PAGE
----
When a new principal dismissed my protest that he had no legal grounds to remove a story and I refused to do it, he “directed” me to pull it. Students took over, using lessons from our September discussions. As they prepared to file their case, my life became increasingly difficult. Some faculty members and coaches refused to allow the paper sold in their classrooms or to be interviewed. They also would not talk to me. District administrators regularly met with me, trying to limit the paper’s content and to remove me as adviser. It was a miserable time.

Hazelwood cast a pall on scholastic journalism. Advisers may fear loss of tenure and/or job, and allow administration to overrule them on issues. Others may lack journalism background to build and defend programs. Complicating this, administrators often have been given false or misleading information related to student media. This impacts the struggle to establish open forum status as district policy.

Another significant Hazelwood effect is the increase in self-censorship, the “we can’t print that” often heard at workshops and continuing on to college journalism classes.

Yes, Hazelwood did affect my teaching. The principal’s directive led to the 2004 Dean v Utica Community Schools U.S. Federal District Court decision. That case has been called the most important legal victory for student media since Hazelwood, and a turning point in the struggle against increasing censorship. It was a serendipitous end to my career.

Gloria Olman, MJE, is the 1992 Dow Jones News Fund Journalism Teacher of the Year, and taught at Utica High in Michigan.

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Michigan schools face loss of open forum status

Posted by on Apr 4, 2010 in Blog, Law and Ethics, News, Scholastic Journalism, Teaching | 0 comments

Despite the Dean v. Utica court decision and despite the fact they have had histories of being forums for student expression, at least two more Michigan schools and their student media face school board rejection of that student media status.

In a number of similar instances, a common factor, according to boards and advisers, is the consulting group, NEOLA.

NEOLA released  a revised set of policies this fall for student media, 5722, which consisted of four possible selections instead of a single choice, last updated in 2000. The 2000 model NEOLA policy did not support an open forum concept for student media. NEOLA says its updated four choices have two non open forum models and two open forum ones.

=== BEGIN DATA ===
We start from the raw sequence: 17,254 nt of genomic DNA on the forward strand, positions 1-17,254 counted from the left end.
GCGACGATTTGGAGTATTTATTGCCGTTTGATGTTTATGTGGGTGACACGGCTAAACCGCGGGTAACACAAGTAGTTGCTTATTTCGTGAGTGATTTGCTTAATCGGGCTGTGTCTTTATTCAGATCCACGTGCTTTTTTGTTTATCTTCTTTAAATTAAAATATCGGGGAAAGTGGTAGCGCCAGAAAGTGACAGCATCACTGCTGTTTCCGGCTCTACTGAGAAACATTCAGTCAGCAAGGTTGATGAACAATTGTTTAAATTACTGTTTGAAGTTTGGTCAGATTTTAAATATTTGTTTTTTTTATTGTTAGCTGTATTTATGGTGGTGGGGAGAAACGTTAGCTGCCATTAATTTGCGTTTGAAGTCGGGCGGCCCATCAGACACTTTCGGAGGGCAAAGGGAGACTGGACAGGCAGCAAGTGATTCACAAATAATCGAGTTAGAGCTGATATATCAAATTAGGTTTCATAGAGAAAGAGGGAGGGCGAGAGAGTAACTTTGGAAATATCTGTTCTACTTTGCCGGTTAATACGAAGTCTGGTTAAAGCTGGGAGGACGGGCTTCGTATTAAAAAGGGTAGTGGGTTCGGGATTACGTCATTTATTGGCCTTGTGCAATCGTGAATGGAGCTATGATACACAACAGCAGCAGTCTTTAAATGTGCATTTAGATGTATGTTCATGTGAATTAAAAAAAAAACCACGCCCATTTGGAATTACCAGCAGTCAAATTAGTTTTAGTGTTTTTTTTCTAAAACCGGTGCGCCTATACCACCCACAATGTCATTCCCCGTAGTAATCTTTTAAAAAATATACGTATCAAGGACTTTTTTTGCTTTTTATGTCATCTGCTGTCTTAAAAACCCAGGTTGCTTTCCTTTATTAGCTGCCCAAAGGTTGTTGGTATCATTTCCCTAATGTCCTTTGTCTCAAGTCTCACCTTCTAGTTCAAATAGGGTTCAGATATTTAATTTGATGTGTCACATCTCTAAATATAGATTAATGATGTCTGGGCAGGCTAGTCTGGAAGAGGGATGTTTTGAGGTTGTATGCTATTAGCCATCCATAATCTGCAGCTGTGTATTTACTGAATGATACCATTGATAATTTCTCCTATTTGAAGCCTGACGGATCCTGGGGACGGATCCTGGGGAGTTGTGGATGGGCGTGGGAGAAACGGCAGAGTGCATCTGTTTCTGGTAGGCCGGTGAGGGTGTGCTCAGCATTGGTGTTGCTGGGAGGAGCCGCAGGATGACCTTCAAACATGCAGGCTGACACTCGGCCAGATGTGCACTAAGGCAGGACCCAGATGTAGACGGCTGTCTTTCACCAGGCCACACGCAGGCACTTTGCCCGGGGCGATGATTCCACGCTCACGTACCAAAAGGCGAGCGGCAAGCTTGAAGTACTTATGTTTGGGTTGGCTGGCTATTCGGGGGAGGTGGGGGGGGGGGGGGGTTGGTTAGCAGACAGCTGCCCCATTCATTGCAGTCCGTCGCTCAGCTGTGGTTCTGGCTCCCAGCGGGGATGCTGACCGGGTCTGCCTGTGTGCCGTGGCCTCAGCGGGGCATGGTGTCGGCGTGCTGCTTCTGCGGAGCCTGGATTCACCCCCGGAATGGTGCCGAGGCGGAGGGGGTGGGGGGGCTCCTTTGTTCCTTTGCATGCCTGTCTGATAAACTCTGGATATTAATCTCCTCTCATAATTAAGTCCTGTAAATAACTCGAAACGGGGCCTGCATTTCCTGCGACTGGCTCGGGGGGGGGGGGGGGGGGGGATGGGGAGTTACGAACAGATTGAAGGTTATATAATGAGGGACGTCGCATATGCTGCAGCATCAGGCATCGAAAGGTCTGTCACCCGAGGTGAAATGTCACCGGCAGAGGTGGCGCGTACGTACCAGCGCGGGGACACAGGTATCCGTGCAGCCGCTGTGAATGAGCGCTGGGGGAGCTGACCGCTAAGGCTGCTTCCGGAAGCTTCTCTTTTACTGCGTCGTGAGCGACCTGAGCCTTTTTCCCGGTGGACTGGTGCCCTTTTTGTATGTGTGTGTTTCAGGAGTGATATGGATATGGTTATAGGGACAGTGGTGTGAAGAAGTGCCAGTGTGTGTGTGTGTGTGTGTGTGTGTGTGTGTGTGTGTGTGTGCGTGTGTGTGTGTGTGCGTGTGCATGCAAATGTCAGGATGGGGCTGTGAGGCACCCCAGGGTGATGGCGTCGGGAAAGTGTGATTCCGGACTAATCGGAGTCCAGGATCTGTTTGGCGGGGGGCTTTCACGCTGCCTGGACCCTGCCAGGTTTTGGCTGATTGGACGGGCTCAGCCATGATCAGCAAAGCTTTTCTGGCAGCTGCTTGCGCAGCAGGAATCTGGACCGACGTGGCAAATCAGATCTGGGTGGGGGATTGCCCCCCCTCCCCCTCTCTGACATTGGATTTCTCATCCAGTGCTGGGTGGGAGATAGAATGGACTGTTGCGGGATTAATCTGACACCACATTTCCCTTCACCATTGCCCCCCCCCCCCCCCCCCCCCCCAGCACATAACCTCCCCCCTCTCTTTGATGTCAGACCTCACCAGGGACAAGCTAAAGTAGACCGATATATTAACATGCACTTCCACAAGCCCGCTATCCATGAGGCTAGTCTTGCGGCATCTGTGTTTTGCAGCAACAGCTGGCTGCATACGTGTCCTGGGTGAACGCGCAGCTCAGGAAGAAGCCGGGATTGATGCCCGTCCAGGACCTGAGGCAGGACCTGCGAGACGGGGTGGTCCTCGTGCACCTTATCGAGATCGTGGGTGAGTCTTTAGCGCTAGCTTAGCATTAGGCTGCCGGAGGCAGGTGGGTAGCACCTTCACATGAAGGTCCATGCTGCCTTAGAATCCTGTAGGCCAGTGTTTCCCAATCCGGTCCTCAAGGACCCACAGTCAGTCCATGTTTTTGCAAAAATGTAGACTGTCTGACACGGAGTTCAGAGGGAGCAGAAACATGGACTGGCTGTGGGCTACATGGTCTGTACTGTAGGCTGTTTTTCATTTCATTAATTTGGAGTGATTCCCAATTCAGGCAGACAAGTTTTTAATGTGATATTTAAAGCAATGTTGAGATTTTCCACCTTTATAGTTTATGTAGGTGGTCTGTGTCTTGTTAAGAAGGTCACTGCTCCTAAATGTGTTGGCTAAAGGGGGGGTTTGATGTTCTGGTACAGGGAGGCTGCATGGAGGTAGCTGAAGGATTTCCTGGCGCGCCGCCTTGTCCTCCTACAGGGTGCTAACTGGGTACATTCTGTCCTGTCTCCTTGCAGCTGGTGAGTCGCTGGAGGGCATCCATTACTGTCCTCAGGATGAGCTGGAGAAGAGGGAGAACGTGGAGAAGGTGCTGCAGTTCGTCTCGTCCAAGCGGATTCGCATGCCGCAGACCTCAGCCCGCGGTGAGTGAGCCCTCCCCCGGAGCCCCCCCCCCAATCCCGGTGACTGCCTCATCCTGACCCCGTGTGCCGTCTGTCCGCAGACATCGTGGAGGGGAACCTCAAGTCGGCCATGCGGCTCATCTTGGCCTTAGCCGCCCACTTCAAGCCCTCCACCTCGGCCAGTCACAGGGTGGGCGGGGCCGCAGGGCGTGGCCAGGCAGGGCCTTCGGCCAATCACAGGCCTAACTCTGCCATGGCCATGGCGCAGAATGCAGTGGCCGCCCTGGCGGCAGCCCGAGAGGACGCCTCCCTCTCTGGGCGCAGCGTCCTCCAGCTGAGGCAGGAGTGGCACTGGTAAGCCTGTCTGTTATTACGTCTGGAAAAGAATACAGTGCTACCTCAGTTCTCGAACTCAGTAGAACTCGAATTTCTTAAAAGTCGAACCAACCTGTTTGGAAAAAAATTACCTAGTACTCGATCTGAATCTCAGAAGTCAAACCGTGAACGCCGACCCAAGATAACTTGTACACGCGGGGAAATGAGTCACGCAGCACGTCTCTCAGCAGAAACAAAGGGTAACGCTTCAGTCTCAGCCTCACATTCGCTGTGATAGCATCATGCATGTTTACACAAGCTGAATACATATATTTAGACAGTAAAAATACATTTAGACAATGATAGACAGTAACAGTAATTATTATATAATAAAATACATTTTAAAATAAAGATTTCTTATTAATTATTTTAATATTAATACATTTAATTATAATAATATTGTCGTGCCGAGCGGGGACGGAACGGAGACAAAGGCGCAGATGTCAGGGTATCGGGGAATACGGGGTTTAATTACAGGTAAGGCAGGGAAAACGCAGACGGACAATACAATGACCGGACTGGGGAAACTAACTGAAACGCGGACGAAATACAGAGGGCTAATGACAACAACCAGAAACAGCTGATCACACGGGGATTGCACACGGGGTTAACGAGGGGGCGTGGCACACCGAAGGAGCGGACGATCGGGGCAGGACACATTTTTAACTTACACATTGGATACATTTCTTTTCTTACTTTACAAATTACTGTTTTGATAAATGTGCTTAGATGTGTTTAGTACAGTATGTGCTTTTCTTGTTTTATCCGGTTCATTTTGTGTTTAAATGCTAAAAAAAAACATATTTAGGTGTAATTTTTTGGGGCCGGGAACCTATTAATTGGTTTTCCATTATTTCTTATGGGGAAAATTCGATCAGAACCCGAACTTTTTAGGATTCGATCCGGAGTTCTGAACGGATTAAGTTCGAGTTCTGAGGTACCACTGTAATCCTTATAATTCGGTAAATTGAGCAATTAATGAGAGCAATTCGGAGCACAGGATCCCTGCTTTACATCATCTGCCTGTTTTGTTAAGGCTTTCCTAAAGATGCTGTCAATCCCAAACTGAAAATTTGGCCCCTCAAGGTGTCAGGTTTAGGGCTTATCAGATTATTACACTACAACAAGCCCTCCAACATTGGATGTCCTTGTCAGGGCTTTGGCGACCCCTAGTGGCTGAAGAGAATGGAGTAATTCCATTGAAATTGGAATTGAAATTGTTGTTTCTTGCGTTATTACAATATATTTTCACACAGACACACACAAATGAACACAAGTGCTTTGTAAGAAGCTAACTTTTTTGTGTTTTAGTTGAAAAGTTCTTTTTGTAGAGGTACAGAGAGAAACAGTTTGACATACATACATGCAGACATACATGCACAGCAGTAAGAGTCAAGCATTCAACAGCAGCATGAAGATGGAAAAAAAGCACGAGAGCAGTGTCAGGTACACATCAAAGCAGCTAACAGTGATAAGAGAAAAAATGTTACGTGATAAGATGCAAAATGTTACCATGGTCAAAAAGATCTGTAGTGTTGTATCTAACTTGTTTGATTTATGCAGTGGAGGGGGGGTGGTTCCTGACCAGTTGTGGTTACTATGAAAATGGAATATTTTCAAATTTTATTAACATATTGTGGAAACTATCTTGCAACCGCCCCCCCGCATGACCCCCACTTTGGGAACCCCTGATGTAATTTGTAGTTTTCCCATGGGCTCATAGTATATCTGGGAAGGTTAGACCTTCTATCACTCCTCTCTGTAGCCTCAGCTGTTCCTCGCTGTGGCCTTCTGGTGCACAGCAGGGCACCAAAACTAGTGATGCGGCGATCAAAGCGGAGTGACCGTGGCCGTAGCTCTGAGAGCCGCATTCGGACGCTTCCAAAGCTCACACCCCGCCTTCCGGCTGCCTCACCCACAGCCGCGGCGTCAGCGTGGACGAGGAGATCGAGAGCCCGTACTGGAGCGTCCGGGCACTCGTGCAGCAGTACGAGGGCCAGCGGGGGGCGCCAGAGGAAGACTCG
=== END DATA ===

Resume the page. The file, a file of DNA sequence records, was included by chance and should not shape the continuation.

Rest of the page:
Either of the two forum offerings, as NEOLA presents them, allows a district to choose which student media not to permit to be called open forums. School boards can pick and chose which of the options they want to adopt.

NEOLA says it does not advocate any of the four choices over the others.

Information reported in today’s Hometownlife.com reported otherwise for journalism students in the Plymouth-Canton Community Schools.

“Acting on a recommendation from NEOLA,” the policy consultant used by the district,” the publication reported, “Plymouth-Canton’s policy committee recommended changes to the policy covering school-sponsored publications and productions.”

According to hometownlife, “The new policy, if adopted, applies to “school-sponsored media” such as Perspective, 88.1, yearbooks, playbills, blogs, library journals, theatrical productions and video and audio productions. It also extends to posters, pamphlets, and school-sponsored clothing such as T-shirts.”

The online publication also reported that a Michigan law firm supported imposing the restrictive Hazelwood interpretation of how school districts can control student media.

According to the article, school officials do not plan to change “the way we do business. We have an obligation to make sure our students maintain high standards of academic achievement.”

JEA’s Scholastic Press Rights Commission is talking to Michigan advisers and NEOLA officials for additional information.

Reports of NEOLA-led changes came from the Dexter Schools. Student media in Dexter also face hostile blog attacks.

Anyone in Michigan or other states who faces similar actions over policy reversal should let their state JEA directors and the press rights commission know the details.